Workshop and Capacity Building for Media Phase 1

Background

Indonesia, the world’s largest archipelago, is faced with two major crises: climate change and the energy crisis. The impact of climate change is increasingly felt with the increasing frequency of natural disasters, such as floods, landslides and droughts. On the other hand, the energy crisis is characterized by a high dependence on fossil fuels that are depleting and not environmentally friendly.

An energy transition towards renewable energy or clean energy is the solution to overcome both crises. Renewable energy such as solar, wind and water have great potential to meet Indonesia’s energy needs, while reducing greenhouse gas emissions and the impacts of climate change.

Civil Society Organizations (CSOs) and the media have an important role in encouraging the government to achieve clean energy targets in Indonesia. CSOs can act as agents of advocacy, education, and community mobilization to support clean energy. Although CSOs have an important role, there are still capacity gaps in understanding and communicating energy transition issues. Meanwhile, mass media can act as agents of education and persuasion to support clean energy. Although the mass media has an important role, there is still a capacity gap in understanding and communicating energy transition issues, especially in local mass media. This is due to the complexity of energy transition issues that require in-depth knowledge and understanding. Moreover, there are many differences of opinion and challenges on new renewable energy (NRE) as a solution for clean energy sources in the future.

To achieve the impact of CSO pressure on government policies in line with the Net Zero Emission (NZE) target in 2060 or sooner, it is important to increase CSO capacity so that advocacy and information dissemination are more targeted. To that end, IESR created a capacity building program designed to increase the capacity of CSOs in understanding and communicating energy transition issues in Indonesia.

The capacity building program is expected to benefit CSOs in improving their ability to promote energy transition through advocacy, education, and community mobilization. This capacity building program is an important step to improve the capacity of CSOs in supporting the energy transition in Indonesia. By increasing the capacity of CSOs, it is expected that the energy transition in Indonesia can be implemented more effectively and sustainably.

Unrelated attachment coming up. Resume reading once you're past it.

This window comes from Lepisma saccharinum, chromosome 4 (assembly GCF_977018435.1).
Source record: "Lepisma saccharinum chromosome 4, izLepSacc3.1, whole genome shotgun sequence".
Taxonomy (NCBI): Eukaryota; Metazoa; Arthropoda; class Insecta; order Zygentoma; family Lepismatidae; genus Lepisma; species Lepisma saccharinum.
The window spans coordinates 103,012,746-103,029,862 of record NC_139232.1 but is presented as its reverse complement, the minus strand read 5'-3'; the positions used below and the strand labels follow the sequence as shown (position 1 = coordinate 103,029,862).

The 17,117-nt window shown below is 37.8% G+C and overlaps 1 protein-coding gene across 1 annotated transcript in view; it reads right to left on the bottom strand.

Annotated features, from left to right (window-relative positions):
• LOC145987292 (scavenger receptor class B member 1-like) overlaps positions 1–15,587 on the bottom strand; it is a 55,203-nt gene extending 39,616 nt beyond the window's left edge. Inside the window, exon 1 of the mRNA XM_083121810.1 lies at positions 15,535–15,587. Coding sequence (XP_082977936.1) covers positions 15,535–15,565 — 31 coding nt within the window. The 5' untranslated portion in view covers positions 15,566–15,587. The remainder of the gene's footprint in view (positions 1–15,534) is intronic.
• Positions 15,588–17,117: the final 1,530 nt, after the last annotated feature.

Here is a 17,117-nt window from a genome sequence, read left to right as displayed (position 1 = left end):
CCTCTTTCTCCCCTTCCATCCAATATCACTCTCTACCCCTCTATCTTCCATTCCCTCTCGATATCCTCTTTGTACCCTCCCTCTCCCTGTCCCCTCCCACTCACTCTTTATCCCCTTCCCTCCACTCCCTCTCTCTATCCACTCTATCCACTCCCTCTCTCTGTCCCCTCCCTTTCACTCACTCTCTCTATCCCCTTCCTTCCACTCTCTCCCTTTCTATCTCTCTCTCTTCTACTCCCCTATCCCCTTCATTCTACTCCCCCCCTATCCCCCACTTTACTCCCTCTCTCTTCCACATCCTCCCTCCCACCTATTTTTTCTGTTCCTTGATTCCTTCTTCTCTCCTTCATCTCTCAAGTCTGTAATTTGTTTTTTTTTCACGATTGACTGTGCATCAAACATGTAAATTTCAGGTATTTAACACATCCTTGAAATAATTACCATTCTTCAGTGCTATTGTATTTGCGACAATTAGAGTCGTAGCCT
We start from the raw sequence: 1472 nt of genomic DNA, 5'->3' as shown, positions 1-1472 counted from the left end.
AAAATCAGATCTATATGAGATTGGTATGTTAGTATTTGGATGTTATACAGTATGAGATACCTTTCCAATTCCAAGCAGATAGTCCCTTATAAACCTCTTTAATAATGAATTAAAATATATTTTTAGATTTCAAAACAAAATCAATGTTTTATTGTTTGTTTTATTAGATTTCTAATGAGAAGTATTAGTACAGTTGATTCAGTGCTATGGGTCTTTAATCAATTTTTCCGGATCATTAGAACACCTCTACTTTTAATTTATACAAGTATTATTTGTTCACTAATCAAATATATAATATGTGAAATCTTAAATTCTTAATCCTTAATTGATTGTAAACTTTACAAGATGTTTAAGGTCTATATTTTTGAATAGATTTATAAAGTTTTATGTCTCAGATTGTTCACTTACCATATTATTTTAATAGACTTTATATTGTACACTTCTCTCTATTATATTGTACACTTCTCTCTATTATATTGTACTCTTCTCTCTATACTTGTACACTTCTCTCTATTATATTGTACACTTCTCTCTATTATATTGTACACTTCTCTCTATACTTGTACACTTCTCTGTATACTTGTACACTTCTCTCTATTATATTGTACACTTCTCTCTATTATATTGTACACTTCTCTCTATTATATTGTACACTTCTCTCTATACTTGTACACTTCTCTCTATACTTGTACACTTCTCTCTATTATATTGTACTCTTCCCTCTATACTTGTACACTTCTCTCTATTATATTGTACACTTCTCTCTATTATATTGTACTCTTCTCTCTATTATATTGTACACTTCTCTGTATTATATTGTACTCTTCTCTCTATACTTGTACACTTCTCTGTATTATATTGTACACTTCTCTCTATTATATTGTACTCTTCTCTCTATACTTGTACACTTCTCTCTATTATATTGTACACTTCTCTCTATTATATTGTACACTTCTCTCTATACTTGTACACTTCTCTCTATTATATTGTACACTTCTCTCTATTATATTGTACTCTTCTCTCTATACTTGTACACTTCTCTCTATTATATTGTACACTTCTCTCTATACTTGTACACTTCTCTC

Prior to the capacity building program, IESR has conducted an in-depth analysis of the condition of mass media coverage in Indonesia and conducted mass media mapping. These results were used to create a capacity building concept that adapts to the needs. Needs that IESR considers important enough to be followed up will be selected as the basis for the capacity building concept.

The capacity building program will be held in two phases in 2024. In the workshop that will be held at the end of May 2024 (stage 1), climate change, the introduction of energy transition, and also the energy transition roadmap in Indonesia will be presented. Regarding climate change, it will be presented how the condition of Indonesia with current government policies will impact the NZE target. It will also explain how Indonesia’s environmental conditions and the effect of carbon emissions on climate change are occurring. The introduction to energy transition is given with material that is already structured and relevant to current conditions. The general public can access it freely and learn about the energy transition more easily. As well as the energy transition roadmap that needs joint commitment so that the NZE target can be achieved. Phase 2 will discuss more technical issues such as solar and wind power generation technologies as well as nuclear and CSS technologies. This phase will be conducted at the end of June or sooner.

About Climate Action Tracker (CAT)

The Climate Action Tracker (CAT) is an independent scientific analysis that assesses a country’s climate action and measures its conformity with the Paris Agreement to pursue efforts to limit global temperature rise to 1.5oC.

CAT is the product of a consortium of two organizations, Climate Analytics and New Climate Institute, in collaboration with several other institutions. CAT has been providing its independent analysis to policymakers since 2009.

In 2022, the Institute for Essential Services Reform (IESR) officially joined as a collaborator in CAT. IESR provides assessments of other countries’ mitigation targets, policies and actions and reviews Climate Analytics’ assessments of Indonesia’s mitigation targets, policies and actions.

About the Energy Transition Academy

The Energy Transition Academy by transisienergi.id is a digital learning portal on energy transition. The materials provided in this program are reliable and up to date sources. Also relevant to Indonesia’s current conditions.

The Energy Transition Academy is an educational solution for students, civil society organizations, journalists to deepen their understanding of energy transformation in Indonesia and the world. In addition, the Energy Transition Academy also targets and develops skill building, so that the younger generation can contribute and be active in the energy transition process.

Objective

  1. Providing knowledge related to energy transition issues and renewable energy in Indonesia